Because PacRim’s claims are based entirely on the allegation that Aon failed to satisfy a duty that California law does not recognize PacRim’s claims against Aon fail as a matter of law.
Public Policy Supports The Conclusion There Is No Duty To Notify of Insolvency
The Court of Appeal stated that it was unwilling to retroactively impose on Aon (and all other insurance brokers) the duty PacRim asked the court to impose because of considerations of public policy. The imposition of a duty requiring insurance brokers to inform an insured of “any adverse changes in the carrier’s financial capability” post-issuance of the insured’s policy is properly the function of the Legislature because it would fundamentally alter the nature and corresponding duties of insurance brokers, which would increase the costs of procuring insurance.
The duty PacRim asked the court to impose on brokers is unpredictable. What constitutes an adverse change in the insurer’s financial capability that triggers the proposed duty to notify the insured is exceedingly ambiguous and the scope of such a standard would take an unknown amount of time to define.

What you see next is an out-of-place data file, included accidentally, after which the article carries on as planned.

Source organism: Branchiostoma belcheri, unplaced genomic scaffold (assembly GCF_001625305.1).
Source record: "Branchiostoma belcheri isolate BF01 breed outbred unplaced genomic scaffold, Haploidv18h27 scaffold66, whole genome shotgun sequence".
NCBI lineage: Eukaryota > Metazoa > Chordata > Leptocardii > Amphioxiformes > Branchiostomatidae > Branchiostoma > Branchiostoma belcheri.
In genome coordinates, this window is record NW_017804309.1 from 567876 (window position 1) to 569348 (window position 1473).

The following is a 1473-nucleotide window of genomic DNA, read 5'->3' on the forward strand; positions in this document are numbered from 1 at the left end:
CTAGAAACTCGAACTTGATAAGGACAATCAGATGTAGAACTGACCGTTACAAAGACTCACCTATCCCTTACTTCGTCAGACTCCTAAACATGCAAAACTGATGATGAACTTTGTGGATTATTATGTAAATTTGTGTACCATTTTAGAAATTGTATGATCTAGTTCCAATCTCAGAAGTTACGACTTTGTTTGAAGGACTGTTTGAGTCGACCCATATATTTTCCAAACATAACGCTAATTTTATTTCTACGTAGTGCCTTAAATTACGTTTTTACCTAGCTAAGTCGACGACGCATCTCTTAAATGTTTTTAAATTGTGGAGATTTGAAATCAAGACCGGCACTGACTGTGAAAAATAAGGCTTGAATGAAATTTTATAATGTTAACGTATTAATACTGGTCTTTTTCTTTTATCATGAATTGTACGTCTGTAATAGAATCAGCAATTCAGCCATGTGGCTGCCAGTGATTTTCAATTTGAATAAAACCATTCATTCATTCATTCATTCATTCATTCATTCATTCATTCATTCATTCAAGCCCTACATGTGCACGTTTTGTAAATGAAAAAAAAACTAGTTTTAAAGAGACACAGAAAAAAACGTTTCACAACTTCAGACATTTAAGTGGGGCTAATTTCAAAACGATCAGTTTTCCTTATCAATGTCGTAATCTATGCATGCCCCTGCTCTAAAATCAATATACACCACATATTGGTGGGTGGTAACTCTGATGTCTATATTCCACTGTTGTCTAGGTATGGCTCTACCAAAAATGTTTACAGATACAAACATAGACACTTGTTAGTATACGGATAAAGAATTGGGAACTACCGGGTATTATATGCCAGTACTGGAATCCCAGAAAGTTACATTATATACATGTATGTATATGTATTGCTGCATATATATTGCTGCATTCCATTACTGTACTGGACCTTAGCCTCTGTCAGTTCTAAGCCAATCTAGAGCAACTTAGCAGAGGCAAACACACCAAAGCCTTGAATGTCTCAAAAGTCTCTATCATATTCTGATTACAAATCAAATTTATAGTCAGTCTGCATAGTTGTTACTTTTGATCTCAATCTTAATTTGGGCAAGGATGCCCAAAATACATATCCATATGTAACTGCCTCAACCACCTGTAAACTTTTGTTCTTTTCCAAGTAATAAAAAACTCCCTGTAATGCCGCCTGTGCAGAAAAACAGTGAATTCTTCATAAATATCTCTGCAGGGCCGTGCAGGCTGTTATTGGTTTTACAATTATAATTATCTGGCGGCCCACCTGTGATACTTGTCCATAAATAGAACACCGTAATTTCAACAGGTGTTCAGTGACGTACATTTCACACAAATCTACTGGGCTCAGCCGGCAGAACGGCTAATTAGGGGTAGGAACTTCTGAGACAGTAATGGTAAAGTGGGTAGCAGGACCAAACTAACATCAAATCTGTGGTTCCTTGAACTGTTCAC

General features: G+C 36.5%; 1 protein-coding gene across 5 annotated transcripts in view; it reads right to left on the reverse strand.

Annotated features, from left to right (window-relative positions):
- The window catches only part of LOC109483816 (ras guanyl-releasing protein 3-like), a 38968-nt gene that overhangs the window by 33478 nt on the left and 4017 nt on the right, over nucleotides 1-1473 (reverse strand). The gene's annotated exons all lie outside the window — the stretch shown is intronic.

PacRim acknowledged that at least 10 states and Puerto Rico have elected to impose a statutory duty to notify an insured of a subsequent insolvency as soon as the agent or broker receives notice of that insolvency. California has chosen not to enact such legislation. The Court of Appeal refused to create a duty where the Legislature could have done so, but has not.
Imposing continuing duties of monitoring and notification upon the broker after issuance of the policy creates other practical difficulties. In the case of occurrence-based policies, the proposed common law notification duty could last indefinitely, well after brokers (and the client) may have ceased doing business. For example, in this case the Legion policy extended 10 years after completion of the project in 2002, more than 13 years after the policy was procured in 1999.